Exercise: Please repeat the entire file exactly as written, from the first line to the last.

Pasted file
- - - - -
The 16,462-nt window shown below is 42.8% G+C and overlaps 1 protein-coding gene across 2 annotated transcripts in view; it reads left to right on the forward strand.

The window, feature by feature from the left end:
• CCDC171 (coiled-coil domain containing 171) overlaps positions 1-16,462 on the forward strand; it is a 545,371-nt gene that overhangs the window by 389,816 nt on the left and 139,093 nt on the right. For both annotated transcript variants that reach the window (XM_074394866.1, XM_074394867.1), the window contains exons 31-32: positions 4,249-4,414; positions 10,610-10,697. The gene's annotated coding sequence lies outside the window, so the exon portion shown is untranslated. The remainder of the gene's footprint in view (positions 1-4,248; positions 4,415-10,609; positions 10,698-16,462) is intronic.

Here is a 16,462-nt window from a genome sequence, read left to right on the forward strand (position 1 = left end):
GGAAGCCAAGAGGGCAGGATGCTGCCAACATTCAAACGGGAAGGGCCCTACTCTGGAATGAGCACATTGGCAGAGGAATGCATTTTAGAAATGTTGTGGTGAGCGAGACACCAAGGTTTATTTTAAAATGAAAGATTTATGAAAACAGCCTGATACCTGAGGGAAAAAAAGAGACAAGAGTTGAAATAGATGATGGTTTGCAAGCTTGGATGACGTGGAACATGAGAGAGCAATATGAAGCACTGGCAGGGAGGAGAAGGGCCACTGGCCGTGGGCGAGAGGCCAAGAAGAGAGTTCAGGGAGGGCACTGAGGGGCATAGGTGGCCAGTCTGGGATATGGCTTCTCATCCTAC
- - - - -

The 16,462-nt window shown below is 42.8% G+C and overlaps 1 protein-coding gene across 2 annotated transcripts in view; it reads left to right on the forward strand.

The window, feature by feature from the left end:
• CCDC171 (coiled-coil domain containing 171) overlaps positions 1-16,462 on the forward strand; it is a 545,371-nt gene that overhangs the window by 389,816 nt on the left and 139,093 nt on the right. For both annotated transcript variants that reach the window (XM_074394866.1, XM_074394867.1), the window contains exons 31-32: positions 4,249-4,414; positions 10,610-10,697. The gene's annotated coding sequence lies outside the window, so the exon portion shown is untranslated. The remainder of the gene's footprint in view (positions 1-4,248; positions 4,415-10,609; positions 10,698-16,462) is intronic.

Here is a 16,462-nt window from a genome sequence, read left to right on the forward strand (position 1 = left end):
GGAAGCCAAGAGGGCAGGATGCTGCCAACATTCAAACGGGAAGGGCCCTACTCTGGAATGAGCACATTGGCAGAGGAATGCATTTTAGAAATGTTGTGGTGAGCGAGACACCAAGGTTTATTTTAAAATGAAAGATTTATGAAAACAGCCTGATACCTGAGGGAAAAAAAGAGACAAGAGTTGAAATAGATGATGGTTTGCAAGCTTGGATGACGTGGAACATGAGAGAGCAATATGAAGCACTGGCAGGGAGGAGAAGGGCCACTGGCCGTGGGCGAGAGGCCAAGAAGAGAGTTCAGGGAGGGCACTGAGGGGCATAGGTGGCCAGTCTGGGATATGGCTTCTCATCCTAC